Paul L. Caron

Sunday, August 15, 2021

What We Lose When We Livestream Church

New York Times op-ed:  What We Lose When We Livestream Church, by Collin Hansen (Editor-in-Chief, The Gospel Coalition; co-author, Rediscover Church: Why the Body of Christ Is Essential (2021)):

RediscoverT]he body of Christ, or church, isn’t the same when you separate its members (1 Cor. 12:27). The hands and feet and ears and eyes need to be assembled for this body to work for the good of all.

Christians need to hear the babies crying in church. They need to see the reddened eyes of a friend across the aisle. They need to chat with the recovering drug addict who shows up early but still sits in the back row. They need to taste the bread and wine. They need to feel the choir crescendo toward the assurance of hope in what our senses can’t yet perceive. My daughter needs to know the church members, even if it means wearing masks and setting up lawn chairs in a parking deck.

This all would seem to suggest that “virtual church” is an oxymoron. But when Covid-19 forced congregations to go remote and turned pastors into tech gurus, some churches even welcomed the change. You can understand the logic. Even the biggest church buildings could never accommodate a fraction of the potential audience for livestreamed services. Early in the pandemic, pastors touted online viewer numbers that dwarfed even their best-attended Christmas and Easter services.

Viewed this way, the pandemic didn’t temporarily sidetrack churches. It introduced a revolution in religion. The internet tears down nearly every previous hindrance to church attendance. You can watch from your lake house or the hotel room before your daughter’s travel soccer game. You don’t need to tune in at any given time. You can flex around your sleep or work schedule.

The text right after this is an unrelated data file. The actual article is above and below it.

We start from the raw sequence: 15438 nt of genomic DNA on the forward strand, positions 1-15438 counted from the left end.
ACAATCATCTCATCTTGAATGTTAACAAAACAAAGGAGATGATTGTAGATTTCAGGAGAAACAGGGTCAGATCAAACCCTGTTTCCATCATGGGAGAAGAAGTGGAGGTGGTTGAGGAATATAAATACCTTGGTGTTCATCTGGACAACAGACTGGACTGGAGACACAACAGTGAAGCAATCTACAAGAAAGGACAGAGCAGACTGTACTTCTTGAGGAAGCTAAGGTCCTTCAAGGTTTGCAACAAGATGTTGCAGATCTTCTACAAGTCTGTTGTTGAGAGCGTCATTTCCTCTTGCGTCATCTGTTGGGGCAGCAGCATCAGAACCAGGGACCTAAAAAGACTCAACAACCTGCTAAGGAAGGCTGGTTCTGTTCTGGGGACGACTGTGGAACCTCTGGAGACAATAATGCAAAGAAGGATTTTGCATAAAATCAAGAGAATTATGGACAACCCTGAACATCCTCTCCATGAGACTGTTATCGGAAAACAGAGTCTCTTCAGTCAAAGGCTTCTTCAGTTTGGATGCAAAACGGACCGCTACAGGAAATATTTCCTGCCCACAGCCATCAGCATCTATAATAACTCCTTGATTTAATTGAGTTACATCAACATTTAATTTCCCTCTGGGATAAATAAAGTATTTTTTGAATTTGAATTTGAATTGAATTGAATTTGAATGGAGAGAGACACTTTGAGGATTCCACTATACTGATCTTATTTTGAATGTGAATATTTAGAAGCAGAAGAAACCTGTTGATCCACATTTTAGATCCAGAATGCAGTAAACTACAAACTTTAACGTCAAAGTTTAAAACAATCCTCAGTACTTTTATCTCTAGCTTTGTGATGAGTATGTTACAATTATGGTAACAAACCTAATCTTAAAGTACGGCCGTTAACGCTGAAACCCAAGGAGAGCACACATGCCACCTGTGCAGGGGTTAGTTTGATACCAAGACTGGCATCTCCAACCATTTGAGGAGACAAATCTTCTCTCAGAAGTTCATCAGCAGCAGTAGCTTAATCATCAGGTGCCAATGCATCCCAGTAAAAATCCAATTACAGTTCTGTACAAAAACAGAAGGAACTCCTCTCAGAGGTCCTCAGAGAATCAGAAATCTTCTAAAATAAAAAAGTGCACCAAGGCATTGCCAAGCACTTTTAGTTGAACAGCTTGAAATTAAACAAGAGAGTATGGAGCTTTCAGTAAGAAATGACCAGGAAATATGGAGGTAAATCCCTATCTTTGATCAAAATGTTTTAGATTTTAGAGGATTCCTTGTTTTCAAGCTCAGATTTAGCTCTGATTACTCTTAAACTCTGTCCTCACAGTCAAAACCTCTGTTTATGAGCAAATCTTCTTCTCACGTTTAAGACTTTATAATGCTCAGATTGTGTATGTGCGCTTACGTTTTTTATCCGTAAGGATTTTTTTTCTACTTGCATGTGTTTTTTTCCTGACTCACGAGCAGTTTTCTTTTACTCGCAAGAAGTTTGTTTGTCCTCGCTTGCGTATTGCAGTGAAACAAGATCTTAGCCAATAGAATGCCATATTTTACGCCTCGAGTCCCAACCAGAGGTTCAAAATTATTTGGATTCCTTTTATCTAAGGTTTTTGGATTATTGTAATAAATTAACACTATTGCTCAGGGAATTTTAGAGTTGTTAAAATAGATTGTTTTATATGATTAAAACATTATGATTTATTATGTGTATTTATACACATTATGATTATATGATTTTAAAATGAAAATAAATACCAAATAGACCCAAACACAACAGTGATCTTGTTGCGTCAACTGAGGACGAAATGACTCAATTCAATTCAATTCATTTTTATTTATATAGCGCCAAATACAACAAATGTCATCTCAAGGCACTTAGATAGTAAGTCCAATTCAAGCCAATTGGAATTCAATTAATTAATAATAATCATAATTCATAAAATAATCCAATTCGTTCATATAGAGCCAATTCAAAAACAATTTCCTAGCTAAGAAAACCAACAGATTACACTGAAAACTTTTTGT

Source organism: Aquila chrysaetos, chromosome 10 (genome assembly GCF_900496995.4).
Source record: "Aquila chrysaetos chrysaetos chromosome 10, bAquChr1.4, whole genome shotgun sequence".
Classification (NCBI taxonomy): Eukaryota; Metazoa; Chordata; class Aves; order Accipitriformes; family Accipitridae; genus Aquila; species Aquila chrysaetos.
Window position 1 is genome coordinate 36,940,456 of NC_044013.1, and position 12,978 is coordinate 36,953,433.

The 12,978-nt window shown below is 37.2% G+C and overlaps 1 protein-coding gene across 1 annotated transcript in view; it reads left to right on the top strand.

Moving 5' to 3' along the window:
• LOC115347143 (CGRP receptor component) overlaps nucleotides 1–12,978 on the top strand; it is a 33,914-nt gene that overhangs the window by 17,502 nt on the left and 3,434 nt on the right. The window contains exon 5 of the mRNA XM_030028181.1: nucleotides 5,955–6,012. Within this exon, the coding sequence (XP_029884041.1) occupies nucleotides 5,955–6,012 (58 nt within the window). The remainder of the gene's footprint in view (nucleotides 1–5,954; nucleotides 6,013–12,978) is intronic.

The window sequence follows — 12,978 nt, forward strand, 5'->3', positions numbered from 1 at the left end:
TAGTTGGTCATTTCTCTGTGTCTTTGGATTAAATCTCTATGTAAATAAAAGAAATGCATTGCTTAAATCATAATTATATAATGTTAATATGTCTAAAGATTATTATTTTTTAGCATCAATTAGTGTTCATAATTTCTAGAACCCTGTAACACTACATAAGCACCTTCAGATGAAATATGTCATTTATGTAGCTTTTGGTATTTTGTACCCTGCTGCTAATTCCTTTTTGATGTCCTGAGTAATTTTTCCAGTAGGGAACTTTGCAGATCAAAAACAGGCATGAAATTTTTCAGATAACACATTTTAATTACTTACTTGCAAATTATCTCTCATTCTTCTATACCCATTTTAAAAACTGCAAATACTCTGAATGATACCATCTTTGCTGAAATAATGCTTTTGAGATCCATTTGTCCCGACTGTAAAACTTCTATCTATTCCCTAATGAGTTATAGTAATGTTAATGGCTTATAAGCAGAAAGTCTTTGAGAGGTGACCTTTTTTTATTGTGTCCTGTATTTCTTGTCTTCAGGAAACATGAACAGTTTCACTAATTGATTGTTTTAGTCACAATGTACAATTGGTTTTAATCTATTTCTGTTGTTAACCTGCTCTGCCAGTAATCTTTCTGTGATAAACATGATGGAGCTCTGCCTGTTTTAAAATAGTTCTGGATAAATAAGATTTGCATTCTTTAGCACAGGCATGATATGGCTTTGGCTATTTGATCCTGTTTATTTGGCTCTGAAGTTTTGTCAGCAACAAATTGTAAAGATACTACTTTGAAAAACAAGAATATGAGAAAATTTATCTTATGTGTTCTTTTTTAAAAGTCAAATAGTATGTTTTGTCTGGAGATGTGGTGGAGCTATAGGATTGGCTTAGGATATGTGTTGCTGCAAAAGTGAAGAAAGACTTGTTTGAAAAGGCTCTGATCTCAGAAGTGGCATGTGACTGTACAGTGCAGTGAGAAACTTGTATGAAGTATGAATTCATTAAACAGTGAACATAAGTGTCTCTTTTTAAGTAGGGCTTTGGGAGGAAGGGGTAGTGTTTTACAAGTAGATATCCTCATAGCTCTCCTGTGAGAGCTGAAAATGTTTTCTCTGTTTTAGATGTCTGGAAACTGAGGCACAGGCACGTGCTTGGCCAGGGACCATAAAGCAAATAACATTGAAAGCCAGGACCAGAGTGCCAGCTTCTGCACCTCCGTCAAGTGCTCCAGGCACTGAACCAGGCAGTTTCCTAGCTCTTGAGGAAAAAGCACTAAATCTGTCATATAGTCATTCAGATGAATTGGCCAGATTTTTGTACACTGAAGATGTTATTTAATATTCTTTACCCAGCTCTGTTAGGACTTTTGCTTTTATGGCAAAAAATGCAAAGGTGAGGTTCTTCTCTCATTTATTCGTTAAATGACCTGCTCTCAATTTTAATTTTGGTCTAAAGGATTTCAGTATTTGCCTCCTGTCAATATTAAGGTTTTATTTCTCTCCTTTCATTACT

The logic extends, however, beyond what some churches want to acknowledge. Livestreaming is more than a little too convenient. You don’t even need to watch your own church’s services. You can drop in on that church across town you’ve always wondered about. Or even the church on the other side of the country, or in a different country. Why visit any churches in person before you’ve at least watched several online? Why bother with any one church at all? Watch the sermon over here and the music over there. Change it up the next week. Or skip a week. Or two. No one will notice the blip in the analytics. ...

As churches prepare for the start of fall programming, leaders debate whether or not they should turn off the livestream, especially if the Delta variant doesn’t abate. Livestream technology will almost certainly prevail in a majority of churches. ...

Church leaders who pull the livestream plug will face stiff resistance. They will be accused of acting in self-interest, because they know livestream viewers are not likely to donate much money. And church leaders coming off the political, pandemic and racial divisions of 2020 through the first half of 2021 won’t be eager to pick new fights. It’s much easier to let the livestream status quo continue, even if it means fewer volunteers and fewer resources for already overburdened leaders.

But this is a fight they must not duck. Because assembly is still required. The very word we translate from Greek as “church” in the New Testament suggests we must assemble in person. The church wasn’t just a bridge of 2,000 years until humanity reached Peak Zoom. It’s essential for the religion where God took on flesh and dwelt among us. It’s essential in a faith that believes Jesus physically rose from the dead and then sat down to enjoy a meal with his stunned friends.

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